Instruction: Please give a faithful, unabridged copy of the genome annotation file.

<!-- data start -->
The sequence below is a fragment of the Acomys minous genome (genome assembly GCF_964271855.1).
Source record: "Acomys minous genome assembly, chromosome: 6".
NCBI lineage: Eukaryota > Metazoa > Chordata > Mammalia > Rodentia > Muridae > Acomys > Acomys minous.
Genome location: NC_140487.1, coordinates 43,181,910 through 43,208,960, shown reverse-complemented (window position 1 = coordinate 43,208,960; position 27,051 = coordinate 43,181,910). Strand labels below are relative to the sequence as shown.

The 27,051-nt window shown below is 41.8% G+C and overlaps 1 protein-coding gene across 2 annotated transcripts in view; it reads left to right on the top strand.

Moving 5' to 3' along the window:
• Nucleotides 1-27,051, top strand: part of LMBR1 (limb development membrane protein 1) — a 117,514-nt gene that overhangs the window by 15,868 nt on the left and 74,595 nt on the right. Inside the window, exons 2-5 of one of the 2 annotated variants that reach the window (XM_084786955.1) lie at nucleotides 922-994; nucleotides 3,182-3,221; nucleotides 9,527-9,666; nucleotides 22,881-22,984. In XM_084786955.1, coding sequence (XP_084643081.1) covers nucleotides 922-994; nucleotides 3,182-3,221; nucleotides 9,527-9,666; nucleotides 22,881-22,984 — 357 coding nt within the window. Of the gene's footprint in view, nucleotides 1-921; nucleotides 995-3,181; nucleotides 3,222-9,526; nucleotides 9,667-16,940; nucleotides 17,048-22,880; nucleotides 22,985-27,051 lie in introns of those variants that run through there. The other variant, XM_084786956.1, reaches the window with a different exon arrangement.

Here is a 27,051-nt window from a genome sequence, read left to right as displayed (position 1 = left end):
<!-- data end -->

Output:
The sequence below is a fragment of the Acomys minous genome (genome assembly GCF_964271855.1).
Source record: "Acomys minous genome assembly, chromosome: 6".
NCBI lineage: Eukaryota > Metazoa > Chordata > Mammalia > Rodentia > Muridae > Acomys > Acomys minous.
Genome location: NC_140487.1, coordinates 43,181,910 through 43,208,960, shown reverse-complemented (window position 1 = coordinate 43,208,960; position 27,051 = coordinate 43,181,910). Strand labels below are relative to the sequence as shown.

The 27,051-nt window shown below is 41.8% G+C and overlaps 1 protein-coding gene across 2 annotated transcripts in view; it reads left to right on the top strand.

Moving 5' to 3' along the window:
• Nucleotides 1-27,051, top strand: part of LMBR1 (limb development membrane protein 1) — a 117,514-nt gene that overhangs the window by 15,868 nt on the left and 74,595 nt on the right. Inside the window, exons 2-5 of one of the 2 annotated variants that reach the window (XM_084786955.1) lie at nucleotides 922-994; nucleotides 3,182-3,221; nucleotides 9,527-9,666; nucleotides 22,881-22,984. In XM_084786955.1, coding sequence (XP_084643081.1) covers nucleotides 922-994; nucleotides 3,182-3,221; nucleotides 9,527-9,666; nucleotides 22,881-22,984 — 357 coding nt within the window. Of the gene's footprint in view, nucleotides 1-921; nucleotides 995-3,181; nucleotides 3,222-9,526; nucleotides 9,667-16,940; nucleotides 17,048-22,880; nucleotides 22,985-27,051 lie in introns of those variants that run through there. The other variant, XM_084786956.1, reaches the window with a different exon arrangement.

Here is a 27,051-nt window from a genome sequence, read left to right as displayed (position 1 = left end):